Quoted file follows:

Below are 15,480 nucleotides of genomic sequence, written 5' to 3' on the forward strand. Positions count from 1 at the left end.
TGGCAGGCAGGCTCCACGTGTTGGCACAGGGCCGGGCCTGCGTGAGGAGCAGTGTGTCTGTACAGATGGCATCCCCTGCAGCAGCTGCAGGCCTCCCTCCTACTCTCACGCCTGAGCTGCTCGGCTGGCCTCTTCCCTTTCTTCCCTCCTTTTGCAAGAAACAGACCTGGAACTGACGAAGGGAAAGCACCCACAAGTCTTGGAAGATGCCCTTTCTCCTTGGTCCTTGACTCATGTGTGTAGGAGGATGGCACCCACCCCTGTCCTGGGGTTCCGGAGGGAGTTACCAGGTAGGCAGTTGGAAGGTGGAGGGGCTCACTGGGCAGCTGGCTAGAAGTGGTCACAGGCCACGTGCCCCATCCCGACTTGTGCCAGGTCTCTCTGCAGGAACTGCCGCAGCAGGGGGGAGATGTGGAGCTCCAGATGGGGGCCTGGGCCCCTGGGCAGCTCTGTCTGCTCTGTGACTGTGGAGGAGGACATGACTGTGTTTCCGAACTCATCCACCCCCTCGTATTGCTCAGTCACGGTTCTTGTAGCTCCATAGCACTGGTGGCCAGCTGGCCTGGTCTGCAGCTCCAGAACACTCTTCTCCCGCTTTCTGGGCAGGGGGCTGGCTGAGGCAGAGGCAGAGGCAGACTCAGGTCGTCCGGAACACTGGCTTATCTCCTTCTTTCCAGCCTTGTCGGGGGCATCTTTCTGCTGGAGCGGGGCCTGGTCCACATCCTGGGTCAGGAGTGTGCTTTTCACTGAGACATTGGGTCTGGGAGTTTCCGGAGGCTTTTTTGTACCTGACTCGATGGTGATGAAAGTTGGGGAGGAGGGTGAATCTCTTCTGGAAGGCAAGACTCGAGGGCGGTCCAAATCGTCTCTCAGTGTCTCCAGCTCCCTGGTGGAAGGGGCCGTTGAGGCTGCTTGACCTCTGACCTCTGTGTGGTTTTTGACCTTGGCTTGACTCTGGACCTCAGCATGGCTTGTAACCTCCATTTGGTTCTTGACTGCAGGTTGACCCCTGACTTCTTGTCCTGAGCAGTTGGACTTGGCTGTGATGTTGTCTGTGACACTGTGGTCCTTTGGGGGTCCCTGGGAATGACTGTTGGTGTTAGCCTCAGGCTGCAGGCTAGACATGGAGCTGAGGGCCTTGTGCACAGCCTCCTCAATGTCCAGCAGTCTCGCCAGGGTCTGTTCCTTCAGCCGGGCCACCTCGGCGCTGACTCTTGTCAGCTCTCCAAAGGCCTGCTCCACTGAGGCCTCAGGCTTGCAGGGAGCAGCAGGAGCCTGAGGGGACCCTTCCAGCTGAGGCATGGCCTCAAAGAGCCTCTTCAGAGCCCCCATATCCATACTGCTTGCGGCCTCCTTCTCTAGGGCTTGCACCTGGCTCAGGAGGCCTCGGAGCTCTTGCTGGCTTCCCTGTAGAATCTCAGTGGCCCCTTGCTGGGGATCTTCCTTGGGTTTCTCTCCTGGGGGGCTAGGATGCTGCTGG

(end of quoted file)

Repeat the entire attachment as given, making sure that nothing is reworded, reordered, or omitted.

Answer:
Below are 15,480 nucleotides of genomic sequence, written 5' to 3' on the forward strand. Positions count from 1 at the left end.
TGGCAGGCAGGCTCCACGTGTTGGCACAGGGCCGGGCCTGCGTGAGGAGCAGTGTGTCTGTACAGATGGCATCCCCTGCAGCAGCTGCAGGCCTCCCTCCTACTCTCACGCCTGAGCTGCTCGGCTGGCCTCTTCCCTTTCTTCCCTCCTTTTGCAAGAAACAGACCTGGAACTGACGAAGGGAAAGCACCCACAAGTCTTGGAAGATGCCCTTTCTCCTTGGTCCTTGACTCATGTGTGTAGGAGGATGGCACCCACCCCTGTCCTGGGGTTCCGGAGGGAGTTACCAGGTAGGCAGTTGGAAGGTGGAGGGGCTCACTGGGCAGCTGGCTAGAAGTGGTCACAGGCCACGTGCCCCATCCCGACTTGTGCCAGGTCTCTCTGCAGGAACTGCCGCAGCAGGGGGGAGATGTGGAGCTCCAGATGGGGGCCTGGGCCCCTGGGCAGCTCTGTCTGCTCTGTGACTGTGGAGGAGGACATGACTGTGTTTCCGAACTCATCCACCCCCTCGTATTGCTCAGTCACGGTTCTTGTAGCTCCATAGCACTGGTGGCCAGCTGGCCTGGTCTGCAGCTCCAGAACACTCTTCTCCCGCTTTCTGGGCAGGGGGCTGGCTGAGGCAGAGGCAGAGGCAGACTCAGGTCGTCCGGAACACTGGCTTATCTCCTTCTTTCCAGCCTTGTCGGGGGCATCTTTCTGCTGGAGCGGGGCCTGGTCCACATCCTGGGTCAGGAGTGTGCTTTTCACTGAGACATTGGGTCTGGGAGTTTCCGGAGGCTTTTTTGTACCTGACTCGATGGTGATGAAAGTTGGGGAGGAGGGTGAATCTCTTCTGGAAGGCAAGACTCGAGGGCGGTCCAAATCGTCTCTCAGTGTCTCCAGCTCCCTGGTGGAAGGGGCCGTTGAGGCTGCTTGACCTCTGACCTCTGTGTGGTTTTTGACCTTGGCTTGACTCTGGACCTCAGCATGGCTTGTAACCTCCATTTGGTTCTTGACTGCAGGTTGACCCCTGACTTCTTGTCCTGAGCAGTTGGACTTGGCTGTGATGTTGTCTGTGACACTGTGGTCCTTTGGGGGTCCCTGGGAATGACTGTTGGTGTTAGCCTCAGGCTGCAGGCTAGACATGGAGCTGAGGGCCTTGTGCACAGCCTCCTCAATGTCCAGCAGTCTCGCCAGGGTCTGTTCCTTCAGCCGGGCCACCTCGGCGCTGACTCTTGTCAGCTCTCCAAAGGCCTGCTCCACTGAGGCCTCAGGCTTGCAGGGAGCAGCAGGAGCCTGAGGGGACCCTTCCAGCTGAGGCATGGCCTCAAAGAGCCTCTTCAGAGCCCCCATATCCATACTGCTTGCGGCCTCCTTCTCTAGGGCTTGCACCTGGCTCAGGAGGCCTCGGAGCTCTTGCTGGCTTCCCTGTAGAATCTCAGTGGCCCCTTGCTGGGGATCTTCCTTGGGTTTCTCTCCTGGGGGGCTAGGATGCTGCTGG